Aside from Kim’s commitments to limit testing and launches, his pledge to refrain from proliferating nuclear technology is perhaps the most intriguing. If this commitment could be verified, it would deflate much of the case for military action and assuage one major U.S. concern about North Korea’s nuclear-weapons program.

Yet, the commitment itself is hardly worth the paper it is printed on, as North Korea has previously proved willing to export reactor designs and expertise to Syria. Pyongyang would have to surrender sensitive information about the location and purpose of its nuclear facilities so that U.S. intelligence agencies or international inspectors could narrow their search rather than inspect every piece of cargo that crossed North Korea’s borders. If the United States and North Korea could agree to such limits, this would represent a major accomplishment.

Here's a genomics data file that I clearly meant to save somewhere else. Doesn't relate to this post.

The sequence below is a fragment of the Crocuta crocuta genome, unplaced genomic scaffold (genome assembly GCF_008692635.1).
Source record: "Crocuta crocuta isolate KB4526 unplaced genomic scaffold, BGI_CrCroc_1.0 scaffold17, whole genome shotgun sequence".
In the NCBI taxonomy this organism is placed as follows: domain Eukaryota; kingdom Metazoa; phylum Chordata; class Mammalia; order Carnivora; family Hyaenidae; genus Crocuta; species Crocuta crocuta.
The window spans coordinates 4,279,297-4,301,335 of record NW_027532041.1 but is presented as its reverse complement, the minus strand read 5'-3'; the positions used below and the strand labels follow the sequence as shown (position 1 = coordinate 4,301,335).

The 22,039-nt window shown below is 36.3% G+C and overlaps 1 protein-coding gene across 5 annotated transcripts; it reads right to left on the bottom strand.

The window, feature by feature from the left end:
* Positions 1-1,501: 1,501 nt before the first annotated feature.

With his announcement on Saturday, Kim unveiled measures that many observers were hoping for as outcomes at the upcoming summit with Trump. But the United States cannot accept these measures as a victory—they’re a starting point for forging a verifiable cap on Pyongyang’s arsenal. A hard cap can keep America and its allies safer while Trump negotiates a more comprehensive agreement—something that can only happen if the president does not give in to overconfidence and optimism.